24 May 2013

Incentivise commuting on public transport

Expedition 35 inside Soyuz TMA-07, preparing for undocking from the ISS.
(l-r) Thomas Marshburn, Roman Romanenko, Chris Hadfield.
NASA Wikimedia Commons
Despite usable wireless Internet in suburban to urban regions of Australia being common place now for more than 5 years, and portable computers enabling people to effectively work with that wireless for longer than that, flexible work hours from ranging locations are still not common place.

Recognise wireless productivity
But when I commute I jump on a bus, connect to a train, and walk to the office. In that hour long journey (more if I try to do it at peak hour), I've caught up on readings, agenda items for coming meetings, checked the minutes of past meetings, replied to emails, sent emails, and maybe even further developed that funding application. In other words, on public transport and with wireless Internet I'm productive.

Relieve transport congestion
But people still cram the roads, buses, trams, railways and airways at peak hour, trying to get to work by 9am. They leave their homes sometimes 2 and 3 hours earlier, or elect to drive if it reduces that commute time by a few minutes. Then they leave work at 5pm, or later if they're avoiding the peak hour, arriving home long after the kids are in bed and barely spending any time with their significant other or enjoying the life they work to sustain. Couldn't their working days include the commute time, if wireless Internet is a productive tool? Wouldn't this improve their life considerably and reduce peak hour transport congestion?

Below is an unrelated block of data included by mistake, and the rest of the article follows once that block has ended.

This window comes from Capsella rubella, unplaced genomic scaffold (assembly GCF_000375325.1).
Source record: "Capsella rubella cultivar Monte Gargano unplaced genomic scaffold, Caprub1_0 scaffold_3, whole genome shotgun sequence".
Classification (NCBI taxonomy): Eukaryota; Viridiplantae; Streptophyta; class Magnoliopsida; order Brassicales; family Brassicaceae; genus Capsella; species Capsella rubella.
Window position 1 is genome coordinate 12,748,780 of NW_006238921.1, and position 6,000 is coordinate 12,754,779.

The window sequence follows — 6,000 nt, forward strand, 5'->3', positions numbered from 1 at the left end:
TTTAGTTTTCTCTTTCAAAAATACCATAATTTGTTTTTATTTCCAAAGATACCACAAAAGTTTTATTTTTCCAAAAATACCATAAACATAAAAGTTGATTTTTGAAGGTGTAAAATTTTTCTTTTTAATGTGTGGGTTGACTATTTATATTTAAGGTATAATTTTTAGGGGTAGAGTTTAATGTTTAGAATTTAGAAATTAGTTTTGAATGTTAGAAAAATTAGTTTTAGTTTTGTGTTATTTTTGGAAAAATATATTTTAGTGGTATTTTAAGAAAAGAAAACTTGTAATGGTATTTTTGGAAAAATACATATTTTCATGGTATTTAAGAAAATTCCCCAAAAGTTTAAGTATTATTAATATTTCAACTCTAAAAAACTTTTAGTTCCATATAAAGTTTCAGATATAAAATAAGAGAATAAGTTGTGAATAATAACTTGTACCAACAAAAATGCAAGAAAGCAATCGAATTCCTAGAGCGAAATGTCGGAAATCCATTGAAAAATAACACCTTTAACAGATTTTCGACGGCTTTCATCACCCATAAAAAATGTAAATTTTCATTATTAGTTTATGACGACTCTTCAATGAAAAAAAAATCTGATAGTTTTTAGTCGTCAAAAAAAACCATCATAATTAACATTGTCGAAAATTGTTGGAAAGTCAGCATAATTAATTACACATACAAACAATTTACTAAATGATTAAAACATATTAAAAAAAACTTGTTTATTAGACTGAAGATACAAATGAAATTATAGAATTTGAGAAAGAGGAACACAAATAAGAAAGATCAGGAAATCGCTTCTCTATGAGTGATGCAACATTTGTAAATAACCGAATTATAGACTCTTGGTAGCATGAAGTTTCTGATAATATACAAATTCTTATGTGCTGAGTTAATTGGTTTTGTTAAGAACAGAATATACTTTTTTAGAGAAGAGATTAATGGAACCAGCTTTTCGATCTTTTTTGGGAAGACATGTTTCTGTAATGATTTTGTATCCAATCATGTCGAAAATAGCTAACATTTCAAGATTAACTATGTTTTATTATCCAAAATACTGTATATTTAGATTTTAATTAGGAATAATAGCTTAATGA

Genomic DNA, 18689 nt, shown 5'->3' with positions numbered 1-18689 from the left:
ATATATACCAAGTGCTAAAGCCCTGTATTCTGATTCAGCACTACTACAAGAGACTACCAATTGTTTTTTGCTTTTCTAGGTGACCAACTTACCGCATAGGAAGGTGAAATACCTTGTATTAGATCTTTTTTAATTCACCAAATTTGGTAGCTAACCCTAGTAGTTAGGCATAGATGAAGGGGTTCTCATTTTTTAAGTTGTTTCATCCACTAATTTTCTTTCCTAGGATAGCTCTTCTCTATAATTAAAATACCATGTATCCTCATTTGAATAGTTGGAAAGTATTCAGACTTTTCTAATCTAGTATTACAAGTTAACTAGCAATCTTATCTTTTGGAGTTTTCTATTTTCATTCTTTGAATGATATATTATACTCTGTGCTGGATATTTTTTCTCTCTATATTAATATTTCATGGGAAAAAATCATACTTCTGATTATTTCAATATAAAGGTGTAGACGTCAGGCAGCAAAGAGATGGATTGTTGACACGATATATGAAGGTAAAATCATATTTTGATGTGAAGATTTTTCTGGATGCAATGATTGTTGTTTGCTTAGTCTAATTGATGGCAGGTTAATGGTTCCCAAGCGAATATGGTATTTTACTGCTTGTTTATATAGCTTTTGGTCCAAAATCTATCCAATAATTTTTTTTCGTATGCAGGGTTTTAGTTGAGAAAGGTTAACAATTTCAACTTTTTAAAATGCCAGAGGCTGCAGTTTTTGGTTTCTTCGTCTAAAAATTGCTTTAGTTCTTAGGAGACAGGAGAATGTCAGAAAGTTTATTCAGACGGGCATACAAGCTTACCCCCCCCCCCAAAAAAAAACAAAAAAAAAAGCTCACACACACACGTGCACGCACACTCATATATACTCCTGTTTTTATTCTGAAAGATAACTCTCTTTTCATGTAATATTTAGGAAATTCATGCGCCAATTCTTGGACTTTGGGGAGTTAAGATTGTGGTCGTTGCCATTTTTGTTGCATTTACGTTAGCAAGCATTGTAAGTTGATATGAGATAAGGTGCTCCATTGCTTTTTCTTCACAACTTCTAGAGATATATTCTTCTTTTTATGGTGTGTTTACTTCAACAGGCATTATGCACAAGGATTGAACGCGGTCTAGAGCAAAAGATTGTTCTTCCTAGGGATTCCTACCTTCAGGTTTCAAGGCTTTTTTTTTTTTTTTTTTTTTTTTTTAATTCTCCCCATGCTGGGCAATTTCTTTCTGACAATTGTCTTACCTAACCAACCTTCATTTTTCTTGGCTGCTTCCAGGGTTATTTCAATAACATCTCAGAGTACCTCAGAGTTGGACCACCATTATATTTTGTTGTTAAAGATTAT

Working 9 to 5, what a way to make a living

Make affordable housing viable
Housing within an acceptable distance from central business districts is unaffordable, and shows little sign of easing. This is forcing suburban sprawl, and further straining transport systems. Wouldn't people working while commuting make affordable housing a viable option if their quality of life is not adversely affected?

Implement flexible and ranging location work
So why not let me get on that morning bus at 9am, connect to wireless and start work? Likewise, why not let me leave work at 3 or 4pm, and continue the online work on my commute home. I'll have a happier family life, a less congested commute, and can now reach affordable housing without severely damaging my quality of life. Wasn't flexible work and ranging location a pearly promise for professionals increasingly working online?

Monitor and measure effectiveness
If my supervisor is nervous about my wavering discipline, agree to report productivity data each month. How many emails were opened, read, responded to and sent between the hours of 9 and 11am, and 3-5pm. What does the edit history on documents say in those hours? What notes were generated on readings in those hours? Etc. Or simply make the job task-oriented. Each month, meet and review tasks. If projects are progressing as normal, then we're ok. Reward people who can be more productive with their time.

Manage equality
But not everyone has a job that can be like this. Many admin, service and front of counter staff are simply required in at specific times. They will no doubt come to begrudge the further flexibility and improved work and living conditions of those who now have that flexibility. But these people can still have flexible work hours. They could start earlier or leave later, so long as they are where they need to be at the time's they're needed. Many clientele may in fact appreciate opening hours starting earlier or ending later. Why on Earth Australian retailers haven't realised the benefit of late night opening hours all week is a mystery to me!With the professional staff physically arriving late and leaving earlier, so it goes that the admin staff may be afforded some of that flexibility as their workload intensity shifts. And there would be other opportunities to manage equality and improve moral across the board, I'm sure.